Very well written, as a WordPress web designer, I’m really careful about what plugins to use and I often read, and re-read before installing. That said, there some plugins I use all the time so I keep them in a folder and check to make sure I have the latest versions of them all, they’re also by developers I know and trust as well.
Hey Kim, thanks for stopping by as usual. It’s quite important as you say to use plugins that you trust and even if you don’t know the author usually with a simple Google search (if not a new plugin) you can get a good feel for it. I don’t use many plugins, but the ones I do I love!
Since most plugins are licensed GPL this means that if a plugin is poorly coded other people can submit patches for it, or fork it and create a better version.
As for how do you find out which plugins are better coded and follow WordPress best practices, there are a few features in the official repository that would give you a hint. For example you can see how many people have downloaded the plugin and voted for it. Users can also report if a plugin is broken or not working for them. You can also checkout unresolved support requests for the plugin by clicking on the support tab.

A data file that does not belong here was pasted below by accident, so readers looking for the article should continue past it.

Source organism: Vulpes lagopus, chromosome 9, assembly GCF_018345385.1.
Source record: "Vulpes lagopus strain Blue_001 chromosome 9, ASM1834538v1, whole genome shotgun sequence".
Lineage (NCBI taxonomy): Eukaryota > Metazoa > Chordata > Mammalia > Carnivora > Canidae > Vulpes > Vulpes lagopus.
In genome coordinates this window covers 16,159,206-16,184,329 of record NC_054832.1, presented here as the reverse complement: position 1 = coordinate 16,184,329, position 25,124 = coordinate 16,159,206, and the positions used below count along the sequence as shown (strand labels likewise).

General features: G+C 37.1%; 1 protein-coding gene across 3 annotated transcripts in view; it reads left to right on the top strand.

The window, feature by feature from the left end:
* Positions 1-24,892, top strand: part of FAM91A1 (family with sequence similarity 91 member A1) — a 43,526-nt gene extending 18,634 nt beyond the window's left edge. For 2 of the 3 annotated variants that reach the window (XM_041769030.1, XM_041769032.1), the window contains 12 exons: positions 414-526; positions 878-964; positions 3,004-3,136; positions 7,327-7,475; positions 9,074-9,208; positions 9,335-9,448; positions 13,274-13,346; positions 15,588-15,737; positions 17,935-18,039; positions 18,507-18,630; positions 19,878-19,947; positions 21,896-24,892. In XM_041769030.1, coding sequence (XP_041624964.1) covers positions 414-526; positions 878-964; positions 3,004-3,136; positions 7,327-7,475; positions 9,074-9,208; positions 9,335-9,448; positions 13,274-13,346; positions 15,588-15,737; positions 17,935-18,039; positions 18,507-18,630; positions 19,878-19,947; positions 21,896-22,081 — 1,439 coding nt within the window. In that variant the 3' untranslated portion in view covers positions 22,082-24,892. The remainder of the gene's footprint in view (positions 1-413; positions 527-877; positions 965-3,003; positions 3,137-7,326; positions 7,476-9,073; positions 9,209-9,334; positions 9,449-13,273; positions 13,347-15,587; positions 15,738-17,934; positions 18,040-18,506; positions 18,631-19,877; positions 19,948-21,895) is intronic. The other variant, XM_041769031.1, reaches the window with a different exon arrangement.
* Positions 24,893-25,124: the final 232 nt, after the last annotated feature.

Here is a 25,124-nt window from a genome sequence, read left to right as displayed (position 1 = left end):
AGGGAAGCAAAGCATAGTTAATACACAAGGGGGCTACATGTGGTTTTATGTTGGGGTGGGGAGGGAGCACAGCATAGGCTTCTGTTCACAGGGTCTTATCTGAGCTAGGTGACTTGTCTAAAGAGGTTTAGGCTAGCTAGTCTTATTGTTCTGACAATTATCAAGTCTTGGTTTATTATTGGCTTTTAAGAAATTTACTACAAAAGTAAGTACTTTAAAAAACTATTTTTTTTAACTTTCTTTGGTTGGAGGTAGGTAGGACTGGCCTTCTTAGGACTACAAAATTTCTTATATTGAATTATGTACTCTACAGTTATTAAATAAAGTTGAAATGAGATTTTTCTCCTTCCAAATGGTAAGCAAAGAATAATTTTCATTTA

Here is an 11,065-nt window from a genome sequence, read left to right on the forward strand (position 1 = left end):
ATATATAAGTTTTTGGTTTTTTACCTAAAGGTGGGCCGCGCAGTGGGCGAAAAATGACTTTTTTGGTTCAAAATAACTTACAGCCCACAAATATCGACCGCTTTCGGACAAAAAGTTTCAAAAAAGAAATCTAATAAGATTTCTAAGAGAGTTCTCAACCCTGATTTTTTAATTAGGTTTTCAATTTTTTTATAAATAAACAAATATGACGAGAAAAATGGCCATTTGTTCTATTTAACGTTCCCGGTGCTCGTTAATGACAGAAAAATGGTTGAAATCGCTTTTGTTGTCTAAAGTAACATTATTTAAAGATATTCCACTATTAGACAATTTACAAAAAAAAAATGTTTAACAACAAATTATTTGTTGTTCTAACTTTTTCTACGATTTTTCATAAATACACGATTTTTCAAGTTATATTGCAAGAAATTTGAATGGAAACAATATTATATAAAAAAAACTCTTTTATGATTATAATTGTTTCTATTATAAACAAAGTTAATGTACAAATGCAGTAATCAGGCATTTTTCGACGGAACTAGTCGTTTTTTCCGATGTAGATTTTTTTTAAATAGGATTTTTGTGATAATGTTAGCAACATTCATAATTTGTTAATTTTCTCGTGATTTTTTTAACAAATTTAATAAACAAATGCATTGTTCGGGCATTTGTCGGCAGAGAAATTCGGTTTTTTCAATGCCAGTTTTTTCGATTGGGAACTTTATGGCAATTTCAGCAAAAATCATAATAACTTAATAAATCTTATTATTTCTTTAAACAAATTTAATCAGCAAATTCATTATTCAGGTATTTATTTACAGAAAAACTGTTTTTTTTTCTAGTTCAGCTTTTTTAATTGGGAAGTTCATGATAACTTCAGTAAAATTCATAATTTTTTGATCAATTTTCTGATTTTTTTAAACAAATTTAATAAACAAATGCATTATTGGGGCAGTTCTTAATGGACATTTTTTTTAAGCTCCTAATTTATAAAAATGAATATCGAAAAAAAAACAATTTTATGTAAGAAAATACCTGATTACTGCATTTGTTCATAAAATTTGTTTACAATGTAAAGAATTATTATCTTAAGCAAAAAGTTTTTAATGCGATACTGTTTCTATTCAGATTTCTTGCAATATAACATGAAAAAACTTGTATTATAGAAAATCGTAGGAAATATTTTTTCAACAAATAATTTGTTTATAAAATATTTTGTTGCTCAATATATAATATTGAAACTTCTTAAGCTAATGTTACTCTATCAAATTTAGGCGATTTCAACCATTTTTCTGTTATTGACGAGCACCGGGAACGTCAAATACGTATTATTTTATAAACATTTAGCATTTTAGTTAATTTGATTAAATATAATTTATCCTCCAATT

Thanks for stopping by Noumaan – This is all very true! It’s a shame we can’t have you as a contributor here at WPE, but maybe some day 😉
Nice advices…but why do we need to update unactivated plugins? Maybe it will be better to delete them completely. Also, as an advice, i would like to warn WP users about the safety of many plugins. Read the special resources in which the viruses and bugs of the plugins are being discussed.
Sometimes you might have a plugin that you don’t use very often so you deactivate it while not in use so it’s good to keep it update for when you do activate it. But generally you are correct, if not in use, just delete it 😉
I really like #4 juxtaposed with #5. It explains the “number of plugins” issue better than I’ve seen elsewhere.
Good article. This is the first week I am working with WP. I noticed that I wouldn’t want to use the comments section on each page, and by googling this, it immediately offers a lot of plugins. Same goes for the ‘testimonial’ icon I used for a page. I like to change the rotation speed only, and again, plugins are offered.